Read an excerpt:

Kate and Marika made coffee and rejoined the others who were huddled around the fire pit while Stepfan and Charisse moved off to one side and were deep in a private conversation.
“So what’s the big discussion about?” Kate asked, sitting down.
“I’m trying to explain the difference between sangomas versus witchdoctors,” Helen said, sitting back on her heels. “I thought I knew but then once I started explaining it, I realised I’m confused. Jono, maybe you can help us out?”
“I can,” Jono said, accepting a beer from Richard. “Thank you. First, some facts. Eighty-four percent of all South Africans consult a sangoma more than three times a year and there are more than 200,000 sangomas in South Africa alone. A witch and a sangoma are not the same thing whereas a witchdoctor,” he emphasized the last word, “is the same thing as a sangoma but the term witchdoctor is considered to be a perjorative one that came from the European settlers. Sangomas are practitioners of complimentary medicine and they serve a long apprenticeship learning to become intermediaries between the world of spirits and the world of the living. Witches are a whole other thing, they are evil and dangerous and if they cannot be cured, they are stoned to death or buried alive.”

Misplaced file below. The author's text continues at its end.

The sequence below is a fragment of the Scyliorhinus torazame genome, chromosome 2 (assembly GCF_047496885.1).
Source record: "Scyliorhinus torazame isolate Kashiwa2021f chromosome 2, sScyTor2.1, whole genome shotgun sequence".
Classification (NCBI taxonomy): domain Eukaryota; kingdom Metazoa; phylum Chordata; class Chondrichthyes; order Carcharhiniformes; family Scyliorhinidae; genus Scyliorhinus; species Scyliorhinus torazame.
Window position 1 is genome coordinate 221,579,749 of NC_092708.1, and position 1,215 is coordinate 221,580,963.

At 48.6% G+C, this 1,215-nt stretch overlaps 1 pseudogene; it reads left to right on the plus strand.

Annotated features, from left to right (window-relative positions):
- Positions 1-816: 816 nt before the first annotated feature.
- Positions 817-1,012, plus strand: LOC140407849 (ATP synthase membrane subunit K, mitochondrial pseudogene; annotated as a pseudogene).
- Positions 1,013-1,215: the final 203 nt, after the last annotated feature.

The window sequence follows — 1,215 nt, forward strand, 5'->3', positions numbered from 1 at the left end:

“Yes, they certainly gave Kleine Skok the heebie jeebies,” Richard stretched his feet towards the fire. “Poor fellow, he had this godawful lump of dried up rabbit’s blood and I asked him if that was something a witchdoctor would use and he nearly shot right off the mountain. I felt quite dreadful for asking.”
Jono laughed and took a drink of his beer. “Yes, I can imagine that frightened him in a big way. More than six hundred people have been killed in the last ten years in Gauteng alone, because they were accused of being witches, so even the mention of such a thing is frightening for many people.”
“Can you cure someone of being a witch?” Eva asked.
“Yes, but it’s not easy,” Jono said. “You have to call an isanusi, a professional who can smell out witches and get rid of them.
“There are many kinds of witches,” he continued, “one of which is the night-witch who is invisible during the daytime but then at night, changes into an animal; a crocodile, a hyena, a lion, a wolf maybe. Night-witches devour human bodies, dead or alive during the night and they can been seen flying at night, with fire coming out of their bottoms.”